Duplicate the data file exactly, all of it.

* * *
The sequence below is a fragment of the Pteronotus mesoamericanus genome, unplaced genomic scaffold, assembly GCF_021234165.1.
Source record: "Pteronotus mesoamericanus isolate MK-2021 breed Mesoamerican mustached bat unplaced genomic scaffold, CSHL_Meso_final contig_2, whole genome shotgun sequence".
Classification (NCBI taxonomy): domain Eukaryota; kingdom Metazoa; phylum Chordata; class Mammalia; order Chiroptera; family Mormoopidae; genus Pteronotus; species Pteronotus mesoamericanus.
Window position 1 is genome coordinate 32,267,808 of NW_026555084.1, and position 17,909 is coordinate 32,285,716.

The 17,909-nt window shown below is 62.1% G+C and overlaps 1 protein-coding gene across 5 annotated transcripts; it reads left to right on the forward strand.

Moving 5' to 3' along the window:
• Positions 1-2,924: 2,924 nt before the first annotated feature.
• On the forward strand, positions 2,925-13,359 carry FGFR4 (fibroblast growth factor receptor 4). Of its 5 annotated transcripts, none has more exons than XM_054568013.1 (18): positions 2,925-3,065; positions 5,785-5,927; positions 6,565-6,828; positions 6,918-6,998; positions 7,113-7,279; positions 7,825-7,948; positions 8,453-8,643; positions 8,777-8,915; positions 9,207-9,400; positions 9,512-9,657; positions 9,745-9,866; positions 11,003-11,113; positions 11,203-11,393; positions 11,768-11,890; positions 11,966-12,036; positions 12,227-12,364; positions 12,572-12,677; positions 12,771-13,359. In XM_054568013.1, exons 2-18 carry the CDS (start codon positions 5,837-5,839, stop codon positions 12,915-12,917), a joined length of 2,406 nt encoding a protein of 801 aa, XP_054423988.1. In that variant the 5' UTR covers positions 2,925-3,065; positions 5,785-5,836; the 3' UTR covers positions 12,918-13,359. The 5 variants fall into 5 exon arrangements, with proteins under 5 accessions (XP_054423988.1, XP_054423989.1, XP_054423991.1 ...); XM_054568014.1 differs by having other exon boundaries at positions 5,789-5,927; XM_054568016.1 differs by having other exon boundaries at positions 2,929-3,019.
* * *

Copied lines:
The sequence below is a fragment of the Pteronotus mesoamericanus genome, unplaced genomic scaffold, assembly GCF_021234165.1.
Source record: "Pteronotus mesoamericanus isolate MK-2021 breed Mesoamerican mustached bat unplaced genomic scaffold, CSHL_Meso_final contig_2, whole genome shotgun sequence".
Classification (NCBI taxonomy): domain Eukaryota; kingdom Metazoa; phylum Chordata; class Mammalia; order Chiroptera; family Mormoopidae; genus Pteronotus; species Pteronotus mesoamericanus.
Window position 1 is genome coordinate 32,267,808 of NW_026555084.1, and position 17,909 is coordinate 32,285,716.

The 17,909-nt window shown below is 62.1% G+C and overlaps 1 protein-coding gene across 5 annotated transcripts; it reads left to right on the forward strand.

Moving 5' to 3' along the window:
• Positions 1-2,924: 2,924 nt before the first annotated feature.
• On the forward strand, positions 2,925-13,359 carry FGFR4 (fibroblast growth factor receptor 4). Of its 5 annotated transcripts, none has more exons than XM_054568013.1 (18): positions 2,925-3,065; positions 5,785-5,927; positions 6,565-6,828; positions 6,918-6,998; positions 7,113-7,279; positions 7,825-7,948; positions 8,453-8,643; positions 8,777-8,915; positions 9,207-9,400; positions 9,512-9,657; positions 9,745-9,866; positions 11,003-11,113; positions 11,203-11,393; positions 11,768-11,890; positions 11,966-12,036; positions 12,227-12,364; positions 12,572-12,677; positions 12,771-13,359. In XM_054568013.1, exons 2-18 carry the CDS (start codon positions 5,837-5,839, stop codon positions 12,915-12,917), a joined length of 2,406 nt encoding a protein of 801 aa, XP_054423988.1. In that variant the 5' UTR covers positions 2,925-3,065; positions 5,785-5,836; the 3' UTR covers positions 12,918-13,359. The 5 variants fall into 5 exon arrangements, with proteins under 5 accessions (XP_054423988.1, XP_054423989.1, XP_054423991.1 ...); XM_054568014.1 differs by having other exon boundaries at positions 5,789-5,927; XM_054568016.1 differs by having other exon boundaries at positions 2,929-3,019.